It is not uncommon to see companies perform well in the years after insiders buy shares. The flip side of that is that there are more than a few examples of insiders dumping stock prior to a period of weak performance. So we'll take a look at whether insiders have been buying or selling shares in Boston Private Financial Holdings, Inc. (NASDAQ:BPFH).
What Is Insider Selling?
It's quite normal to see company insiders, such as board members, trading in company stock, from time to time. However, such insiders must disclose their trading activities, and not trade on inside information.
We would never suggest that investors should base their decisions solely on what the directors of a company have been doing. But logic dictates you should pay some attention to whether insiders are buying or selling shares. For example, a Harvard University study found that 'insider purchases earn abnormal returns of more than 6% per year'.
Boston Private Financial Holdings Insider Transactions Over The Last Year
In the last twelve months, the biggest single purchase by an insider was when CEO, President & Director Anthony DeChellis bought US$457k worth of shares at a price of US$7.50 per share. That means that an insider was happy to buy shares at above the current price of US$6.18. Their view may have changed since then, but at least it shows they felt optimistic at the time. In our view, the price an insider pays for shares is very important. As a general rule, we feel more positive about a stock if insiders have bought shares at above current prices, because that suggests they viewed the stock as good value, even at a higher price.
Over the last year, we can see that insiders have bought 147.84k shares worth US$1.1m. But they sold 7.24k shares for US$48k. In total, Boston Private Financial Holdings insiders bought more than they sold over the last year. You can see a visual depiction of insider transactions (by companies and individuals) over the last 12 months, below. If you want to know exactly who sold, for how much, and when, simply click on the graph below!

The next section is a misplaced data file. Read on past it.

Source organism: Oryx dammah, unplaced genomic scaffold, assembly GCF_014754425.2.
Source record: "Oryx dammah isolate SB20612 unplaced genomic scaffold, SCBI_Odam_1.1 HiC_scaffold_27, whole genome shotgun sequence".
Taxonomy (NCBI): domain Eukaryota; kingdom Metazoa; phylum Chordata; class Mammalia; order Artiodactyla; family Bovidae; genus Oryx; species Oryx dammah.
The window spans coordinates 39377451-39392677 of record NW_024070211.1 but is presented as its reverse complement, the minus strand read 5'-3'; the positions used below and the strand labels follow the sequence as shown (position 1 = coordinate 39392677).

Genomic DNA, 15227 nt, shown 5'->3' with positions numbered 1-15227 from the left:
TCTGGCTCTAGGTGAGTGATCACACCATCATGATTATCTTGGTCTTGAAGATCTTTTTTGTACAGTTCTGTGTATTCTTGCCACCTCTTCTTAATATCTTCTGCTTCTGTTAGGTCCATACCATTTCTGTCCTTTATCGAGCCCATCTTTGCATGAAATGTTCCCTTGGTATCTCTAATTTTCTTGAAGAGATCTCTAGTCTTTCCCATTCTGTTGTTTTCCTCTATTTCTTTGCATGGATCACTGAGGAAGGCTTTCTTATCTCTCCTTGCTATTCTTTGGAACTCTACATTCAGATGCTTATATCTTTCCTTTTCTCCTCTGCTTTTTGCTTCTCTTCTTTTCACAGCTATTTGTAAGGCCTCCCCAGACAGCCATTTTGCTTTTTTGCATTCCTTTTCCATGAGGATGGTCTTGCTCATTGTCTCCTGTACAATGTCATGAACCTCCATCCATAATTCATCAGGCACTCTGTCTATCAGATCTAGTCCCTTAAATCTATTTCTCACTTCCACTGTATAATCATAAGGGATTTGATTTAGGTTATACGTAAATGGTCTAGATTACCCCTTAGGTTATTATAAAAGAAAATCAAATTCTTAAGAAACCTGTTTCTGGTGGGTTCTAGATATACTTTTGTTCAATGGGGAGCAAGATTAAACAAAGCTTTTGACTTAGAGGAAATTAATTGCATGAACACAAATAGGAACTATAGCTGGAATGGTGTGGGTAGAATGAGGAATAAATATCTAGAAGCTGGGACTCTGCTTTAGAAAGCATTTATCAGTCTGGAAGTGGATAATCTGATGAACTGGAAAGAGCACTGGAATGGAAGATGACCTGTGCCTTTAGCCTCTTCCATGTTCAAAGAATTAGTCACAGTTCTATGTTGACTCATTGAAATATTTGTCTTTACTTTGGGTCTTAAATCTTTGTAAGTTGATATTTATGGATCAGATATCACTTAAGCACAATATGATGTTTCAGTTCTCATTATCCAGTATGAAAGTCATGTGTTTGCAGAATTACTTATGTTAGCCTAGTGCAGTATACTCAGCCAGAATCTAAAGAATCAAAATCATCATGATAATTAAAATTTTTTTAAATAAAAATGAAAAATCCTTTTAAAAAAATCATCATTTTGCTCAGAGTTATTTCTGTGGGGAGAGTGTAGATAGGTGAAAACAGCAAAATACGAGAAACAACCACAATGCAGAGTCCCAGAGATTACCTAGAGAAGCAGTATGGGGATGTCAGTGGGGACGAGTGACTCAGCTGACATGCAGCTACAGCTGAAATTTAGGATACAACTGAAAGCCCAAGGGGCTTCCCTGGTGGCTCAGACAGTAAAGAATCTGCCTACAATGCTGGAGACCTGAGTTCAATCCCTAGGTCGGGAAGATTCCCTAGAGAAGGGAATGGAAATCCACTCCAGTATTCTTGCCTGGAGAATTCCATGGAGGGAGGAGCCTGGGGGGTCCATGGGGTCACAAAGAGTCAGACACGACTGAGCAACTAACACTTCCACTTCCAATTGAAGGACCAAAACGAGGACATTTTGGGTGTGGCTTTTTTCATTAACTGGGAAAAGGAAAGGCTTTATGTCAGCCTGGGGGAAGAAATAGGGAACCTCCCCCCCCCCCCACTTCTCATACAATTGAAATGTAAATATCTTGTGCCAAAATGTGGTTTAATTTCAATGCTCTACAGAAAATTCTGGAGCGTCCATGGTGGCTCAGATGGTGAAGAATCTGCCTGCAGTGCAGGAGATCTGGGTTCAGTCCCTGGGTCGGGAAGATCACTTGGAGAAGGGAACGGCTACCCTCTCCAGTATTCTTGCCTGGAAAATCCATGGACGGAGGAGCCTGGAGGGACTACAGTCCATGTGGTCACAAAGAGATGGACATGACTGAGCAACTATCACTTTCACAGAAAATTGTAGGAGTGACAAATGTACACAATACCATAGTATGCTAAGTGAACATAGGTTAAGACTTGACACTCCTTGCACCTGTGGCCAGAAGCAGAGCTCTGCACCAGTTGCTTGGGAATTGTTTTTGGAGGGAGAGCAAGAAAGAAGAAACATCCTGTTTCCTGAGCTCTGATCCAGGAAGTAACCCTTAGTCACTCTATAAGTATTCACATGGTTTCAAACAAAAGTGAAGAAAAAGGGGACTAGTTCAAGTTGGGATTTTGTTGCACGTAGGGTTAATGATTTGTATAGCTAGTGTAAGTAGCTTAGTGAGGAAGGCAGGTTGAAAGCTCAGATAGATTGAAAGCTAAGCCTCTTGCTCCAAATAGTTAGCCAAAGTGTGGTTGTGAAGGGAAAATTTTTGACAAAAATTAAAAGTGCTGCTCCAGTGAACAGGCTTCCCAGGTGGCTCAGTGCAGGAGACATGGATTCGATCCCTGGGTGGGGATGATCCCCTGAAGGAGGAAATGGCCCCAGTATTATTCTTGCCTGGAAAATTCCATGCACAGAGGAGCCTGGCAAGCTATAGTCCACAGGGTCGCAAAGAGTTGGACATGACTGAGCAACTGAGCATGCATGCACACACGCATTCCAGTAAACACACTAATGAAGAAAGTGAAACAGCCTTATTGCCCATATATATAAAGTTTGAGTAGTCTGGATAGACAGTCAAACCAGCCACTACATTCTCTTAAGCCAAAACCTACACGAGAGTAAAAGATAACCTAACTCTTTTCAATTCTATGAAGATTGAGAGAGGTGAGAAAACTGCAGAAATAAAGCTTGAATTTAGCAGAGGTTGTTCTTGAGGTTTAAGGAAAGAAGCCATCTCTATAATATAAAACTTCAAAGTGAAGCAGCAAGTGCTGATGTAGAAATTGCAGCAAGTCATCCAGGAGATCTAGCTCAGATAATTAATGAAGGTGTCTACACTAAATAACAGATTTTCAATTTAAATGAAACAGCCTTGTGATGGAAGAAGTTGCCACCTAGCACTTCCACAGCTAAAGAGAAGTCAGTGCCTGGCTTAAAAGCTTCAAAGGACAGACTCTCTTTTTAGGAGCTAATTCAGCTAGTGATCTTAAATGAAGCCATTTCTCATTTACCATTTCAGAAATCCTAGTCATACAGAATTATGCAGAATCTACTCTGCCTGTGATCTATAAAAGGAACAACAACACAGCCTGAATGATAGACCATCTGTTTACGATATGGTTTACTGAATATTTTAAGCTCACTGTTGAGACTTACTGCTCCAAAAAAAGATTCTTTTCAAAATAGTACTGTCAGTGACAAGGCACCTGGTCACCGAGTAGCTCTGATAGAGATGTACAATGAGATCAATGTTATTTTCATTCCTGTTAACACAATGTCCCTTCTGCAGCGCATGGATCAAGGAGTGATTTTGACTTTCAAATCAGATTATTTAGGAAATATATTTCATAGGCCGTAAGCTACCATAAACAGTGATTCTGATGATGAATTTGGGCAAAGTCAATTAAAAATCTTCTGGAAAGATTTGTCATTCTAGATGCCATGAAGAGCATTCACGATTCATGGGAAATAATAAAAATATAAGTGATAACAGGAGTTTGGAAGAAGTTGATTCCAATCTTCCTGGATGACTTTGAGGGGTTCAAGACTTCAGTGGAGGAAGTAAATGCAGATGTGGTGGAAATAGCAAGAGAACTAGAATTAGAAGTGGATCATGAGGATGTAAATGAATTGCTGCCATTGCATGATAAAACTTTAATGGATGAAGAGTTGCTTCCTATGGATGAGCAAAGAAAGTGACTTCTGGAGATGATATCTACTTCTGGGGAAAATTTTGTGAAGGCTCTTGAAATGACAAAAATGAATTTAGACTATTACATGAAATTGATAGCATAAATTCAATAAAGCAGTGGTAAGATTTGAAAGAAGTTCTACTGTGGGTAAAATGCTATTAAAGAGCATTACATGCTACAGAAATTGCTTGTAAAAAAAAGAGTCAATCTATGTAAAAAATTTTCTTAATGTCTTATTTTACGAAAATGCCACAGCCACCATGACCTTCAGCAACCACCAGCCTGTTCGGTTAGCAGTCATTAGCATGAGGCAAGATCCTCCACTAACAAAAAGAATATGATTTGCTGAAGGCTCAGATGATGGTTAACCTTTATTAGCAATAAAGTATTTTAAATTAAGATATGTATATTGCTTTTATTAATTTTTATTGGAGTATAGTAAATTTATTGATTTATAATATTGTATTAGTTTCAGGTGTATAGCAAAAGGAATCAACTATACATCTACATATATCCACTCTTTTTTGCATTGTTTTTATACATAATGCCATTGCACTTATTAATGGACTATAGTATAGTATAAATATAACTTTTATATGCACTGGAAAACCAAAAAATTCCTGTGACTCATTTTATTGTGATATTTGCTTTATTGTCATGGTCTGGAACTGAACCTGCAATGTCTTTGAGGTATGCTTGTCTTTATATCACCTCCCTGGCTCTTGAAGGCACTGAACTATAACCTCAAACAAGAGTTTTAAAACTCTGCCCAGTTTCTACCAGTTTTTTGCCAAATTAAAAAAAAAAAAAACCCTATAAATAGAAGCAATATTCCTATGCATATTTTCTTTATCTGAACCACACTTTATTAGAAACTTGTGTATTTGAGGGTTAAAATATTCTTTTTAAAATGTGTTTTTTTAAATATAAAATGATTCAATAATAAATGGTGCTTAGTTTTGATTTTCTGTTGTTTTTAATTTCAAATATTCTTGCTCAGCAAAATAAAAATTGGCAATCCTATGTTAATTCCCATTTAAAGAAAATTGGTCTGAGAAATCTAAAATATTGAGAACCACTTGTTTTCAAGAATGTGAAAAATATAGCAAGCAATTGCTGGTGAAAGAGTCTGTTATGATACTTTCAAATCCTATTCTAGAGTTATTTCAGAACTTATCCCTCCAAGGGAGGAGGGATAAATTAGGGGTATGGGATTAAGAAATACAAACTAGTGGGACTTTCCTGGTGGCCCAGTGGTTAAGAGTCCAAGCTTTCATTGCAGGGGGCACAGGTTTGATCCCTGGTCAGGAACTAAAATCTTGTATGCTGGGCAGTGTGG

There are plenty of other companies that have insiders buying up shares. You probably do not want to miss this free list of growing companies that insiders are buying.
Boston Private Financial Holdings Insiders Bought Stock Recently
We saw some Boston Private Financial Holdings insider buying shares in the last three months. Independent Director Gloria Larson shelled out US$30k for shares in that time. It's great to see that insiders are only buying, not selling. But in this case the amount purchased means the recent transaction may not be very meaningful on its own.
Insider Ownership of Boston Private Financial Holdings
Many investors like to check how much of a company is owned by insiders. We usually like to see fairly high levels of insider ownership. It appears that Boston Private Financial Holdings insiders own 2.4% of the company, worth about US$12m. While this is a strong but not outstanding level of insider ownership, it's enough to indicate some alignment between management and smaller shareholders.
So What Do The Boston Private Financial Holdings Insider Transactions Indicate?
Our data shows a little insider buying, but no selling, in the last three months. The net investment is not enough to encourage us much. But insiders have shown more of an appetite for the stock, over the last year. Insiders own shares in Boston Private Financial Holdings and we see no evidence to suggest they are worried about the future. While we like knowing what's going on with the insider's ownership and transactions, we make sure to also consider what risks are facing a stock before making any investment decision. To assist with this, we've discovered 2 warning signs that you should run your eye over to get a better picture of Boston Private Financial Holdings.
Of course Boston Private Financial Holdings may not be the best stock to buy. So you may wish to see this free collection of high quality companies.
For the purposes of this article, insiders are those individuals who report their transactions to the relevant regulatory body. We currently account for open market transactions and private dispositions, but not derivative transactions.
This article by Simply Wall St is general in nature. It does not constitute a recommendation to buy or sell any stock, and does not take account of your objectives, or your financial situation. We aim to bring you long-term focused analysis driven by fundamental data. Note that our analysis may not factor in the latest price-sensitive company announcements or qualitative material. Simply Wall St has no position in any stocks mentioned.
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